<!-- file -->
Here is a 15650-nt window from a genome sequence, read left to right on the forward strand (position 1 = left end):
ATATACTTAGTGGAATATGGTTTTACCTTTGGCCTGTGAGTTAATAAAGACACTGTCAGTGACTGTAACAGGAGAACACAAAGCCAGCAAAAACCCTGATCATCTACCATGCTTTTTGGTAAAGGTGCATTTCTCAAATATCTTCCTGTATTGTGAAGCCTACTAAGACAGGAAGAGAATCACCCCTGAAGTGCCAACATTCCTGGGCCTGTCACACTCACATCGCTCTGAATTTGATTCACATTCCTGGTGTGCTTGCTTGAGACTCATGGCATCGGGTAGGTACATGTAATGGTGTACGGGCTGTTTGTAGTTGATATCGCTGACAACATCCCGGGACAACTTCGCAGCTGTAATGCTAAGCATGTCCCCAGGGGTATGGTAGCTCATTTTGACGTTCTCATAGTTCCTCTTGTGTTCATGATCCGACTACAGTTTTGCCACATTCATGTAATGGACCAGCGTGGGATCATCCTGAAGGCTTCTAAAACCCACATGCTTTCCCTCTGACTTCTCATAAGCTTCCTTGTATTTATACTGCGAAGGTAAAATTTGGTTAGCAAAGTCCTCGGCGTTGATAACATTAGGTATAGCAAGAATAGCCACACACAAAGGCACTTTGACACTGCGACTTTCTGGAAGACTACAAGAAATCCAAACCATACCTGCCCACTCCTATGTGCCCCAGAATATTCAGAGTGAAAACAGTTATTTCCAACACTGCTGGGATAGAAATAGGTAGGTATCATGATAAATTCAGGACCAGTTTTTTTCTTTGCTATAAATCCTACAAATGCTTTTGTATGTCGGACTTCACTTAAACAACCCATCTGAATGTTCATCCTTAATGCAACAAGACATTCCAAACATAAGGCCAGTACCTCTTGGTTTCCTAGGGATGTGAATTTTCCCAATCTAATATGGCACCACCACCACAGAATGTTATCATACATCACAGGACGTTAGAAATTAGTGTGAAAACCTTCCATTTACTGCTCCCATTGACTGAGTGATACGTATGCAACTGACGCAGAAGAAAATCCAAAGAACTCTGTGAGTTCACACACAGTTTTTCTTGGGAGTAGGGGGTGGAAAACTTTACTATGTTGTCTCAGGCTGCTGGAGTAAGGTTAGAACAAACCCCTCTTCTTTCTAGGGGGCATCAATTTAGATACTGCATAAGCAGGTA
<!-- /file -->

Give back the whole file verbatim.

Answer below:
Here is a 15650-nt window from a genome sequence, read left to right on the forward strand (position 1 = left end):
ATATACTTAGTGGAATATGGTTTTACCTTTGGCCTGTGAGTTAATAAAGACACTGTCAGTGACTGTAACAGGAGAACACAAAGCCAGCAAAAACCCTGATCATCTACCATGCTTTTTGGTAAAGGTGCATTTCTCAAATATCTTCCTGTATTGTGAAGCCTACTAAGACAGGAAGAGAATCACCCCTGAAGTGCCAACATTCCTGGGCCTGTCACACTCACATCGCTCTGAATTTGATTCACATTCCTGGTGTGCTTGCTTGAGACTCATGGCATCGGGTAGGTACATGTAATGGTGTACGGGCTGTTTGTAGTTGATATCGCTGACAACATCCCGGGACAACTTCGCAGCTGTAATGCTAAGCATGTCCCCAGGGGTATGGTAGCTCATTTTGACGTTCTCATAGTTCCTCTTGTGTTCATGATCCGACTACAGTTTTGCCACATTCATGTAATGGACCAGCGTGGGATCATCCTGAAGGCTTCTAAAACCCACATGCTTTCCCTCTGACTTCTCATAAGCTTCCTTGTATTTATACTGCGAAGGTAAAATTTGGTTAGCAAAGTCCTCGGCGTTGATAACATTAGGTATAGCAAGAATAGCCACACACAAAGGCACTTTGACACTGCGACTTTCTGGAAGACTACAAGAAATCCAAACCATACCTGCCCACTCCTATGTGCCCCAGAATATTCAGAGTGAAAACAGTTATTTCCAACACTGCTGGGATAGAAATAGGTAGGTATCATGATAAATTCAGGACCAGTTTTTTTCTTTGCTATAAATCCTACAAATGCTTTTGTATGTCGGACTTCACTTAAACAACCCATCTGAATGTTCATCCTTAATGCAACAAGACATTCCAAACATAAGGCCAGTACCTCTTGGTTTCCTAGGGATGTGAATTTTCCCAATCTAATATGGCACCACCACCACAGAATGTTATCATACATCACAGGACGTTAGAAATTAGTGTGAAAACCTTCCATTTACTGCTCCCATTGACTGAGTGATACGTATGCAACTGACGCAGAAGAAAATCCAAAGAACTCTGTGAGTTCACACACAGTTTTTCTTGGGAGTAGGGGGTGGAAAACTTTACTATGTTGTCTCAGGCTGCTGGAGTAAGGTTAGAACAAACCCCTCTTCTTTCTAGGGGGCATCAATTTAGATACTGCATAAGCAGGTA